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Working Stiff: Two Years, 262 Bodies, and the Making of a Medical Examiner
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April 2018: Strong Women > Working Stiff: Two Years, 262 Bodies, and the Making of a Medical Examiner by Judy Melinek, T.J. Mitchell ~ 4 stars

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Joni | 625 comments Goodreads:
The fearless memoir of a young forensic pathologist's rookie season as a NYC medical examiner, and the cases, hair-raising and heartbreaking and impossibly complex, that shaped her as both a physician and a mother.

Just two months before the September 11 terrorist attacks, Dr. Judy Melinek began her training as a New York City forensic pathologist. With her husband T.J. and their toddler Daniel holding down the home front, Judy threw herself into the fascinating world of death investigation, performing autopsies, investigating death scenes, counseling grieving relatives. Working Stiff chronicles Judy's two years of training, taking readers behind the police tape of some of the most harrowing deaths in the Big Apple, including a firsthand account of the events of September 11, the subsequent anthrax bio-terrorism attack, and the disastrous crash of American Airlines flight 587.

Lively, action-packed, and loaded with mordant wit, Working Stiff offers a firsthand account of daily life in one of America's most arduous professions, and the unexpected challenges of shuttling between the domains of the living and the dead. The body never lies, and through the murders, accidents, and suicides that land on her table, Dr. Melinek lays bare the truth behind the glamorized depictions of autopsy work on shows like CSI and Law and Order to reveal the secret story of the real morgue.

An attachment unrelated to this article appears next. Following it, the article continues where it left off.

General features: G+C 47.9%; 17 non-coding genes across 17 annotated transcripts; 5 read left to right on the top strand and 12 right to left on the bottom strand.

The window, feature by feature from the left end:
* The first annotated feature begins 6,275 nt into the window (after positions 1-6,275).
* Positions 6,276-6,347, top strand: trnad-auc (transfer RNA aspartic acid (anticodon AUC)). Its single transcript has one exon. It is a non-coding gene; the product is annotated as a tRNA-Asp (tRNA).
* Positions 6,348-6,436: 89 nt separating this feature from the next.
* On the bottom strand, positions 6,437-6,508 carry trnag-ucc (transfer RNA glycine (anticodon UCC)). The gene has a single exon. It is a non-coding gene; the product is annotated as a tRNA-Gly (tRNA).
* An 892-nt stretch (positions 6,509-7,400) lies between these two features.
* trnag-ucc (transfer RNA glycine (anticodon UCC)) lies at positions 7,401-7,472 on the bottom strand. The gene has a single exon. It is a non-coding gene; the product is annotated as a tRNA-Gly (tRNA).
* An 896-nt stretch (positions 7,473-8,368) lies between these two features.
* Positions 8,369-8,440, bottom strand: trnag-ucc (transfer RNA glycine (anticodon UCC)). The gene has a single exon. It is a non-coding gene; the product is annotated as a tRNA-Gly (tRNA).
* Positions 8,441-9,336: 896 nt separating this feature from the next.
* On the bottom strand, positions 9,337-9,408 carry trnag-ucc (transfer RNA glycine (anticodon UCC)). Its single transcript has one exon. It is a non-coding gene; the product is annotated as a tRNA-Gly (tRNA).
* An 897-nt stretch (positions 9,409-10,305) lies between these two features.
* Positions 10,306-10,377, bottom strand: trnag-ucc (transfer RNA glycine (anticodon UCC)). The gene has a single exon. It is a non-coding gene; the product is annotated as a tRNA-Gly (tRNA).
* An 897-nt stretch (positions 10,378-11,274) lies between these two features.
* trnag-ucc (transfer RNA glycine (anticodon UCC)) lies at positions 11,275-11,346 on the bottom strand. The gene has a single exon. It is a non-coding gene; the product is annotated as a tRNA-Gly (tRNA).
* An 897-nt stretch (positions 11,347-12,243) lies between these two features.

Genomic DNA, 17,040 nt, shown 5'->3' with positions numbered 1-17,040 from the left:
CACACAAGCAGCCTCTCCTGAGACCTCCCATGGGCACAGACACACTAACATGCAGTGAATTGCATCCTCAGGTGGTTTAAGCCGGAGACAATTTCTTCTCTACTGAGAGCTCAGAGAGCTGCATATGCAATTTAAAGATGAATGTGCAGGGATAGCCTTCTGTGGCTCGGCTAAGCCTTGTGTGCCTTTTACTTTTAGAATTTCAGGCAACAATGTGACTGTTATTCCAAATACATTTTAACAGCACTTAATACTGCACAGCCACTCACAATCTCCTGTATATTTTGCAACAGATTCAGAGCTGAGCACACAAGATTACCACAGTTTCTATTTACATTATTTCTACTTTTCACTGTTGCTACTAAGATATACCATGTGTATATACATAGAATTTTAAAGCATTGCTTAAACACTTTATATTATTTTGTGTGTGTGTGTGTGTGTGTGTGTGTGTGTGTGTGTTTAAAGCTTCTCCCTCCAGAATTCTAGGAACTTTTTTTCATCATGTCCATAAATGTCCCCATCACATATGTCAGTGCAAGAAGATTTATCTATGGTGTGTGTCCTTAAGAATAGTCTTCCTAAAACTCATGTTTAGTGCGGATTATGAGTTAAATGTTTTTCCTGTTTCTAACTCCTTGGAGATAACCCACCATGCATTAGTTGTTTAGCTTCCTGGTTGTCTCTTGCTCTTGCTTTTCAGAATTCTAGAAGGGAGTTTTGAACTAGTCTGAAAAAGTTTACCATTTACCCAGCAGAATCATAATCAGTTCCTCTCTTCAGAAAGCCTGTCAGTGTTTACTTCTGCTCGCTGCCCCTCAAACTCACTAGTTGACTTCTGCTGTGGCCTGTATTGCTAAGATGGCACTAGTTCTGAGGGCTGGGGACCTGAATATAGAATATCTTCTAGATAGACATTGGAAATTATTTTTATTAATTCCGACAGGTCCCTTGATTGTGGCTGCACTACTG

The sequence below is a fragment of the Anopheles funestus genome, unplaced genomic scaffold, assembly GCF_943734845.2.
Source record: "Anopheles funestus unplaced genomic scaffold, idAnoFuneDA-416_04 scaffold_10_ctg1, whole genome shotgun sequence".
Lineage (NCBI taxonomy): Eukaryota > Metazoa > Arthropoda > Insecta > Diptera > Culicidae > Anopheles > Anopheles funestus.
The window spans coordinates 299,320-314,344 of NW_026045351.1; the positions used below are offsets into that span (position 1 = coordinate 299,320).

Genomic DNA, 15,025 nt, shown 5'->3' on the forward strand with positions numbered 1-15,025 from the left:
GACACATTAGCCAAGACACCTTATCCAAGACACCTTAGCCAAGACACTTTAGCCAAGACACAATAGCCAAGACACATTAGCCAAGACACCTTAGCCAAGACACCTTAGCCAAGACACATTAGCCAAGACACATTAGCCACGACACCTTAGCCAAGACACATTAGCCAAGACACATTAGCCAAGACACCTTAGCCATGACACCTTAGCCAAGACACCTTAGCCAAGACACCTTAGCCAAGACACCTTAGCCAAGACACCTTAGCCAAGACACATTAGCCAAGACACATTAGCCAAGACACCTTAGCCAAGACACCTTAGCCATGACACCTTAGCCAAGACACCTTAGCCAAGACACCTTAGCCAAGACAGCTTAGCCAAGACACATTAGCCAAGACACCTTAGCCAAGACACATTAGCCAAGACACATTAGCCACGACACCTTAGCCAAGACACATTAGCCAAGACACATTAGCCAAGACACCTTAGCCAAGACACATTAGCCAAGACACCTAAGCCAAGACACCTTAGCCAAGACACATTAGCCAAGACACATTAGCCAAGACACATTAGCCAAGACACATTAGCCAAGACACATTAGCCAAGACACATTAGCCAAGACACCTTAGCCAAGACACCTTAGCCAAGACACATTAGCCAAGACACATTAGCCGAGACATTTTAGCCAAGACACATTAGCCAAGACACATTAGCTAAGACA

As I was listening to this book, I really debated as to where or not I would consider this a "strong woman" book. I went back and forth with it. It just seemed like a typical book about the life of a medical examiner....male or female.

Until 9/11 happened. Judy stated that she was permanently changed by what she witnessed and seen on that day and on the days and months that followed. I would say it would probably have changed me also. I think in some way 9/11 changed a lot of us. She said that the ID'ing so many bodies was really hard. But as a young mother, she said that worst part was receiving the young children. At times it was more than she could handle. For me it was the stories of the firemen that she received. I come from a family of was heart breaking to hear the stories of what she seen. I would say this book definitely was about a strong woman.

Ellen | 2330 comments I wanted to get to this one during the "Science" tag but ran out of month. I'm so glad that you enjoyed it and I will get to it eventually.

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